With the pointer positioned in a given area of a display divided in a 3x3 grid as discussed above, activating the tiling actuator will cause the active window to be tiled as indicated in the following table.

Tile to Upper-Left Quarter Tile to Upper Half Tile to Upper-Right Quarter
Tile to Left Half Tile to Center Tile to Right Half
Tile to Lower-Left Quarter Tile to Lower Half Tile to Lower-Right Quarter
Display Divisions for Coarse Tiling Control

Consequently, coarse tiling provides the same tiling options as many stacking window managers, i.e. tiling to quarters, left/right halves, and top/bottom halves of the display. It also provides a "Tile to Center" option that results in a centered active window of half display width. While the resulting centered window fails to tile with other coarse tiled windows, it does tile with demitiling's fine tiled windows.


Fine tiling can be performed once a window has been coarse tiled. Demitiling control allows for fine tiling by repeated activation of the tiling actuator. The repeated actuation toggles the tile through a sequence of widths based on the tile location.

The number of widths in a sequence being determined based on the number of coarse grid divisions so as to provide the greatest number of possible tiling arrangements. For the 3x3 coarse grid discussed above, fine tiling sequences are contemplated as follows:

Such fine tiling enables a greater variety of tiled window arrangements than window dragging with a minimum of additional controls. Examples of tiling arrangements thus enabled are illustrated in the following figure.

Tiled window arrangement examples


The most common pointing device used for demitiling on a desktop machine is likely to be a three-button/scroll-wheel mouse with the tiling actuator being a keyboard key or key combination assigned a shortcut for triggering actuator software. Where a 4+ button mouse is used, the keyboard key may be eliminated in favor of an extra button on the mouse, reducing demitiling to a point & click operation.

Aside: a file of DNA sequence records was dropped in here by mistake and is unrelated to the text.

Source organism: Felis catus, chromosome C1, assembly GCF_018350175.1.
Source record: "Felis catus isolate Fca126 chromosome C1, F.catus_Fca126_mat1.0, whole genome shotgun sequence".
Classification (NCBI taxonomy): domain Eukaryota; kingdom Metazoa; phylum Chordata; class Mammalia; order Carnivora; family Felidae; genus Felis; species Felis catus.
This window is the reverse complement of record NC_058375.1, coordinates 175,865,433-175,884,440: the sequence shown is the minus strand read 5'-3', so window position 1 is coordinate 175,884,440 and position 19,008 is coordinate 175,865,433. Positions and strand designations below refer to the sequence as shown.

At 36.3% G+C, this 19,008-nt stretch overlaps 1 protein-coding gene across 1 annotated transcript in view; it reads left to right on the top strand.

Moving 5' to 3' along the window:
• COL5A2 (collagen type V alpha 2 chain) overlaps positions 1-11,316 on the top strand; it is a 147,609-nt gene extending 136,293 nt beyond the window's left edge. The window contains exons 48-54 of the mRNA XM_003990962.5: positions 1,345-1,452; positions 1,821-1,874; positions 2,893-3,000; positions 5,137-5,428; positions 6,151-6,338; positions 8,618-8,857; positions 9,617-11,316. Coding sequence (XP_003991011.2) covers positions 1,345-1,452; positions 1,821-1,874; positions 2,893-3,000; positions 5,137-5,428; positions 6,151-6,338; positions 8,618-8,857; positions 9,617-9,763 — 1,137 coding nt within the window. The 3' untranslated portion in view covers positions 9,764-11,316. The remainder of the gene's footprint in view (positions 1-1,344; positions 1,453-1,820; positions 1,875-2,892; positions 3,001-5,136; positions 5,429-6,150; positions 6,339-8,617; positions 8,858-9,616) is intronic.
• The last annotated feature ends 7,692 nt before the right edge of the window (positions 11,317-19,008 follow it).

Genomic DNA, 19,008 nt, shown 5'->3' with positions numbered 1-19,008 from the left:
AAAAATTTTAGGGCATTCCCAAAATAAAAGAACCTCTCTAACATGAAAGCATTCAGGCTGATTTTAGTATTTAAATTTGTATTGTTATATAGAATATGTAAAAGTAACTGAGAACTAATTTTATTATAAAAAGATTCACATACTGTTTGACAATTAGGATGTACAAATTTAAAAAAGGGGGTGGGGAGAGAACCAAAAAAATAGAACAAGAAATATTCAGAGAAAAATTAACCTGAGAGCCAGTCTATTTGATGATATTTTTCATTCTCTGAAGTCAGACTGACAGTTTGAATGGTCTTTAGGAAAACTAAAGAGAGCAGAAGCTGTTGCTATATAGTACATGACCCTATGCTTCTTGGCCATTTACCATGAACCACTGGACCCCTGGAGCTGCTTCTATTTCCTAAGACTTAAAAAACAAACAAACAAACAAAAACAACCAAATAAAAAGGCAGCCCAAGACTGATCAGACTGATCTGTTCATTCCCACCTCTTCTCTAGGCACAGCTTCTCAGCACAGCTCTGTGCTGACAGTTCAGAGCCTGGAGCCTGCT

In the case of a laptop, the pointing device would most likely be a touchpad, and the tiling actuator again a keyboard shortcut. However, a touchpad offers additional actuator options. Depending on the configurability of the touchpad, a tap on a designated touchpad area or a designated multi-finger tap might be preferred over use of a keyboard key.

Using a pointing device and a keyboard key, selection of the key such that it can be pressed with the hand opposite that operating the pointing device is advisable. By so doing, the user need not unhand the pointing device to operate the selected key or vice versa.

Other pointing devices and/or tiling actuators may be more appropriate depending on the user and/or application, particularly in addressing accessibility issues.


Demitile control as described provides for quick tiling, a rich variety of tiling arrangements, and a minimum of control complexity. As an improvement within the domain of stacking window managers, demitiling is not meant to displace existing tiling window managers which are preferred by power users and demonstrably superior for many use cases. It can, however, enhance the usefulness of tiling within desktop environments preferred by the majority of computer users.


The following video demonstrates an implementation of the improved tiling control described above. A three-button/scroll-wheel mouse and a keyboard shortcut assigned to the Menu key are used as the controls, the display resolution is 1920x1080. The software used in the video, entitled demitile (, is a proof-of-concept application implemented as a Bash script that implements the 3x3 grid coarse tiling, toggled fine tiling, and working area handling of exclusion areas described above. While useful as is, such control would ideally be implemented in a compiled language to improve performance, and/or integrated directly into a stacking window manager.